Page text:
[d] RF
The boy is induced to plant some beans as a kind of game. His curiosity, imitativeness, and childish energy are used to put him to the supporting him in the pleasure he feels at seeing the result of his work and encouraging him in the sense that the beans are his by supplying a proper rationale for that sense. The speech does not bore him as a sermon would because it supports his inclination instead of opposing it. Jean-Jacques gives him what is in essence Locke's teaching on property. The beans belong to Emile because he has mixed his labor with them. Jean-Jacques begins by teaching him his right to his beans rather than by commanding him to respect the fruits of others.

Once the child has a clear notion of what belongs to him, he is given his first experience of injustice. One day he finds that his beans have been plowed under. And therewith he also has his first experience of anger, in the form of righteous indignation. He seeks the guilty party with the intention of punishing him. His selfish concern is identical with his concern for justice. But much to his surprise, Emile finds that the criminal considers himself to be the injured party and is equally angry with him. It is the gardener, and he had planted seeds for melons—melons that were to be eaten by Emile—and Emile had plowed under those seeds to plant his beans. Here we have will against will, anger against anger. Although Emile's wrath loses some of its force—inasmuch as the gardener has an even better claim to have right on his side (he was the first occupant), and this according to the very notion of right which Emile uses and which he so eagerly imbibed from Jean-Jacques—the situation could lead to war. 

[e] Relevant RF
But Jean-Jacques avoids that outcome by means of two strategems. First, Emile's attention is diverted from his beans by the thought of the rare melons he would have enjoyed. Second, a kind of social contract is arranged: in the future Emile will stay away from the gardener's lands if he is granted a small plot for his beans. In this way the boy is brought to understand and respect the property of others without losing anything of his own. If there were a conflict of interest, Emile would naturally prefer his own. But Jean-Jacques does not put him in that position. If Emile were commanded to keep away from what he desires, the one who commanded him to do so would be responsible for setting him against himself and encouraging him to deceive. A luscious fruit in the garden which was forbidden would only set the selfish will of the owner against Emile's nature. Jean-Jacques at least gives Emile grounds for respecting property and brings him as close to an obligation as can be grounded on mere nature. Greater demands at this stage would be both ineffective and corrupting. The tempter is the giver of commandments. Rousseau here follows Hobbes in deriving duties, or approximations to them, from rights. In this way Emile will rarely infringe the rights of others, and he will have no intention to harm them.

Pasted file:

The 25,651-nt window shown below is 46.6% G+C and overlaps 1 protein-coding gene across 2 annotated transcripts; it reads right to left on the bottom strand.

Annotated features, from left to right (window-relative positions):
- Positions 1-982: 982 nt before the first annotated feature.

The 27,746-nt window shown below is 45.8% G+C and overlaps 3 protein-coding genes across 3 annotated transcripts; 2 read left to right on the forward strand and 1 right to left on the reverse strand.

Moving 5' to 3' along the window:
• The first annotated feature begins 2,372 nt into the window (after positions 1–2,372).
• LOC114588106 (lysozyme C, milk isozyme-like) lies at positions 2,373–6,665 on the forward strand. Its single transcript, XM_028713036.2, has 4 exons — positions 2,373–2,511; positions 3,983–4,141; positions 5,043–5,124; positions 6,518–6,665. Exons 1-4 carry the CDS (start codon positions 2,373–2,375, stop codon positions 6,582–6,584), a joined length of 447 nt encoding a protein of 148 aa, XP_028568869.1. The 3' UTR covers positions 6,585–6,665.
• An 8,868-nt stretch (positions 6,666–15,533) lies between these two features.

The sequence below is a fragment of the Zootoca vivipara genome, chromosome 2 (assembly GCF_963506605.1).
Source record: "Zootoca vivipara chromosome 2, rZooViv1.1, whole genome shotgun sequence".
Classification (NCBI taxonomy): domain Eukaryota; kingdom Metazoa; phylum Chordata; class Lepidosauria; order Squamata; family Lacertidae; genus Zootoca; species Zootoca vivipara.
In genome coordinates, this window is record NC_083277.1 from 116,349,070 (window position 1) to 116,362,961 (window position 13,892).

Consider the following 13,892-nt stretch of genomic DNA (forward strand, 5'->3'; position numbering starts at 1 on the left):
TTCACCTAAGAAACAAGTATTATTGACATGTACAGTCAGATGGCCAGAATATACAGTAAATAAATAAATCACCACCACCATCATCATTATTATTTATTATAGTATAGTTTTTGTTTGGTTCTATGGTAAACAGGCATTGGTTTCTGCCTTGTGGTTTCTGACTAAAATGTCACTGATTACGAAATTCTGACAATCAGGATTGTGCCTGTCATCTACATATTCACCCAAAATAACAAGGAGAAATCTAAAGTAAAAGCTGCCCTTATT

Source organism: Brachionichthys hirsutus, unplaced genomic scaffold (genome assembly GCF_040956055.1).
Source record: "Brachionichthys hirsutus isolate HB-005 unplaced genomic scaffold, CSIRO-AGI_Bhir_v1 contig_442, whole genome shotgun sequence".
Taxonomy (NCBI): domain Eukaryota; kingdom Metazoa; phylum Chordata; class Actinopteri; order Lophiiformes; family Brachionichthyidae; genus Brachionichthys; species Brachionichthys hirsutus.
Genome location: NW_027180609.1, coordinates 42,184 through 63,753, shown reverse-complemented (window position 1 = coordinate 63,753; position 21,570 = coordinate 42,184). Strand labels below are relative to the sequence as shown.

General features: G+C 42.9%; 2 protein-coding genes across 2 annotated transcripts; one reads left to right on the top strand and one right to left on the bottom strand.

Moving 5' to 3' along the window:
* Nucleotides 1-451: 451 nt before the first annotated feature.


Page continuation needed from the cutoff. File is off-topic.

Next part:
It is this latter that constitutes the morality of the natural man and also that of the wise man (according to Rousseau). It takes the place of the Christian's Golden Rule...Man's goodness is identical to his natural freedom (of body and soul) and equality...

The moral education of the young Emile is, then, limited to the effective establishment of the rule that he should harm no one. And this moral rule cooperates with the intellectual rule that he should know how to be ignorant. This latter means that only clear and distinct evidence should ever command belief. Neither passions nor dependencies should make him need to believe. All his knowledge should be relevant to his real needs, which are small and easily satisfied. In a sense, Rousseau makes his young Emile an embodiment of the Enlightenment's new scientific method. His will to affirm never exceeds his capacity to prove. For others that method is only a tool, liable to the abuses of the passions and counterpoised by many powerful needs. All this is described in the Discourse on the Arts and Sciences. But to Emile, whose only desire is to know and live according to the necessary, the new science of the laws of nature is a perfect complement. With a solid floor constituted by healthy senses in which he trusts and a ceiling provided by astronomy, Emile is now prepared to admit his fellows into a structure which their tempestuous passions cannot shake. This fifteen-year-old, who has not unlearned how to die, harms no one, and knows how to be ignorant, possesses a large share of the Socratic wisdom.
[f] Tempestuous RF
[1] Jean-Jacques Rousseau, Emile [Translated with an introduction by Allan Bloom] (New York: Basic Books, 1979),12-15.

Rousseau, Jean-Jacques, Emile [Translated with an introduction by Allan Bloom]. New York: Basic Books, 1979.